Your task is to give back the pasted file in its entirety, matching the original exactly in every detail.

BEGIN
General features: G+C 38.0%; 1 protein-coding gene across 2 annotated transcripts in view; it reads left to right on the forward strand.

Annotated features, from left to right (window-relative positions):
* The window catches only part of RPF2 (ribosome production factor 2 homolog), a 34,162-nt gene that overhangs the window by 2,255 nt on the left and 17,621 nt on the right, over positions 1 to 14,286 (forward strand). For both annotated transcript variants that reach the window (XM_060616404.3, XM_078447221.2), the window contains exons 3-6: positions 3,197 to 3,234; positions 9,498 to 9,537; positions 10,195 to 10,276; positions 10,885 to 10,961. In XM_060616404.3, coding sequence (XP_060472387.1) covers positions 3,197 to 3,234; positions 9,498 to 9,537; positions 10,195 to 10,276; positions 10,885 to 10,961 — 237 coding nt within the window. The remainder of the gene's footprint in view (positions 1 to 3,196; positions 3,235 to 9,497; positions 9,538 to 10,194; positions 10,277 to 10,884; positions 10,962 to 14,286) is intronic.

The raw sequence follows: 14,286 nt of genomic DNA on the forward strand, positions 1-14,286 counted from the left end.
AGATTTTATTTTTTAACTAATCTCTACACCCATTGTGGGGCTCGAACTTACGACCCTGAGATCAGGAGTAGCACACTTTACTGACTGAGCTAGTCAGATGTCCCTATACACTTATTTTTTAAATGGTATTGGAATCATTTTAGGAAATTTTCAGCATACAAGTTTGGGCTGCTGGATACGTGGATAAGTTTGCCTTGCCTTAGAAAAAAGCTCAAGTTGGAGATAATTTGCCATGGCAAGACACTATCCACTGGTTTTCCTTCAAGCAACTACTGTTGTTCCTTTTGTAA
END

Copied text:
General features: G+C 38.0%; 1 protein-coding gene across 2 annotated transcripts in view; it reads left to right on the forward strand.

Annotated features, from left to right (window-relative positions):
* The window catches only part of RPF2 (ribosome production factor 2 homolog), a 34,162-nt gene that overhangs the window by 2,255 nt on the left and 17,621 nt on the right, over positions 1 to 14,286 (forward strand). For both annotated transcript variants that reach the window (XM_060616404.3, XM_078447221.2), the window contains exons 3-6: positions 3,197 to 3,234; positions 9,498 to 9,537; positions 10,195 to 10,276; positions 10,885 to 10,961. In XM_060616404.3, coding sequence (XP_060472387.1) covers positions 3,197 to 3,234; positions 9,498 to 9,537; positions 10,195 to 10,276; positions 10,885 to 10,961 — 237 coding nt within the window. The remainder of the gene's footprint in view (positions 1 to 3,196; positions 3,235 to 9,497; positions 9,538 to 10,194; positions 10,277 to 10,884; positions 10,962 to 14,286) is intronic.

The raw sequence follows: 14,286 nt of genomic DNA on the forward strand, positions 1-14,286 counted from the left end.
AGATTTTATTTTTTAACTAATCTCTACACCCATTGTGGGGCTCGAACTTACGACCCTGAGATCAGGAGTAGCACACTTTACTGACTGAGCTAGTCAGATGTCCCTATACACTTATTTTTTAAATGGTATTGGAATCATTTTAGGAAATTTTCAGCATACAAGTTTGGGCTGCTGGATACGTGGATAAGTTTGCCTTGCCTTAGAAAAAAGCTCAAGTTGGAGATAATTTGCCATGGCAAGACACTATCCACTGGTTTTCCTTCAAGCAACTACTGTTGTTCCTTTTGTAA